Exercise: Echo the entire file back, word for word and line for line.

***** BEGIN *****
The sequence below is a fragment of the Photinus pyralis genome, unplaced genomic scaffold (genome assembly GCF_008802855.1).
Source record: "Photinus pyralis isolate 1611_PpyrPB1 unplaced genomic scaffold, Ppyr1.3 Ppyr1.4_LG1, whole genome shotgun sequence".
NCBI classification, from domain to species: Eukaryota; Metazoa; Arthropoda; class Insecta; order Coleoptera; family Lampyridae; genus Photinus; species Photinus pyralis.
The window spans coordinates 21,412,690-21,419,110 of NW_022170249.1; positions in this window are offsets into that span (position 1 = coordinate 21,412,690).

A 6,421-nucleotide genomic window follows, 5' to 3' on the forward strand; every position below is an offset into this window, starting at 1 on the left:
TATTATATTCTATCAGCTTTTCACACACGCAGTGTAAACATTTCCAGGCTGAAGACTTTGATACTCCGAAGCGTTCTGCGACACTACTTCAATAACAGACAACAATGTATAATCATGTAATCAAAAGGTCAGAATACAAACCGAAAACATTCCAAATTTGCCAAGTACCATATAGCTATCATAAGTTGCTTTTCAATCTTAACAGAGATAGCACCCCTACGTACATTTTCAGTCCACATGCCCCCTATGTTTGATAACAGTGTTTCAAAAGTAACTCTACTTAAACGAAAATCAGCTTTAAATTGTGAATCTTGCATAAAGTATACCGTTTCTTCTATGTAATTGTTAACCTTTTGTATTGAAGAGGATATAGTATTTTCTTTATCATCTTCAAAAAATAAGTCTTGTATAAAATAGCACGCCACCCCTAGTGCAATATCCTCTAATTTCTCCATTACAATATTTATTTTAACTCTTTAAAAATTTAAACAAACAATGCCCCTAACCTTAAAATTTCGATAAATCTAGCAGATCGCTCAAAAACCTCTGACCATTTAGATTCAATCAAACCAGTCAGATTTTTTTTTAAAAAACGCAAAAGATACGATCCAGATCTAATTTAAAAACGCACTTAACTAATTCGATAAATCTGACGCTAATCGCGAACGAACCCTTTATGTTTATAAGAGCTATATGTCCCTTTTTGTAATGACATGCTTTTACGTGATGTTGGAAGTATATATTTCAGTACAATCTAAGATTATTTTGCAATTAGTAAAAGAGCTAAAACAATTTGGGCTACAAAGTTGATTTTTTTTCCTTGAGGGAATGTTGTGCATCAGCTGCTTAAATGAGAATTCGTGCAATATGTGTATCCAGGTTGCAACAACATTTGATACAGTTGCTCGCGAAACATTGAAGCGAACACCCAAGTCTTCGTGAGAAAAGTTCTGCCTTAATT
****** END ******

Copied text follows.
The sequence below is a fragment of the Photinus pyralis genome, unplaced genomic scaffold (genome assembly GCF_008802855.1).
Source record: "Photinus pyralis isolate 1611_PpyrPB1 unplaced genomic scaffold, Ppyr1.3 Ppyr1.4_LG1, whole genome shotgun sequence".
NCBI classification, from domain to species: Eukaryota; Metazoa; Arthropoda; class Insecta; order Coleoptera; family Lampyridae; genus Photinus; species Photinus pyralis.
The window spans coordinates 21,412,690-21,419,110 of NW_022170249.1; positions in this window are offsets into that span (position 1 = coordinate 21,412,690).

A 6,421-nucleotide genomic window follows, 5' to 3' on the forward strand; every position below is an offset into this window, starting at 1 on the left:
TATTATATTCTATCAGCTTTTCACACACGCAGTGTAAACATTTCCAGGCTGAAGACTTTGATACTCCGAAGCGTTCTGCGACACTACTTCAATAACAGACAACAATGTATAATCATGTAATCAAAAGGTCAGAATACAAACCGAAAACATTCCAAATTTGCCAAGTACCATATAGCTATCATAAGTTGCTTTTCAATCTTAACAGAGATAGCACCCCTACGTACATTTTCAGTCCACATGCCCCCTATGTTTGATAACAGTGTTTCAAAAGTAACTCTACTTAAACGAAAATCAGCTTTAAATTGTGAATCTTGCATAAAGTATACCGTTTCTTCTATGTAATTGTTAACCTTTTGTATTGAAGAGGATATAGTATTTTCTTTATCATCTTCAAAAAATAAGTCTTGTATAAAATAGCACGCCACCCCTAGTGCAATATCCTCTAATTTCTCCATTACAATATTTATTTTAACTCTTTAAAAATTTAAACAAACAATGCCCCTAACCTTAAAATTTCGATAAATCTAGCAGATCGCTCAAAAACCTCTGACCATTTAGATTCAATCAAACCAGTCAGATTTTTTTTTAAAAAACGCAAAAGATACGATCCAGATCTAATTTAAAAACGCACTTAACTAATTCGATAAATCTGACGCTAATCGCGAACGAACCCTTTATGTTTATAAGAGCTATATGTCCCTTTTTGTAATGACATGCTTTTACGTGATGTTGGAAGTATATATTTCAGTACAATCTAAGATTATTTTGCAATTAGTAAAAGAGCTAAAACAATTTGGGCTACAAAGTTGATTTTTTTTCCTTGAGGGAATGTTGTGCATCAGCTGCTTAAATGAGAATTCGTGCAATATGTGTATCCAGGTTGCAACAACATTTGATACAGTTGCTCGCGAAACATTGAAGCGAACACCCAAGTCTTCGTGAGAAAAGTTCTGCCTTAATT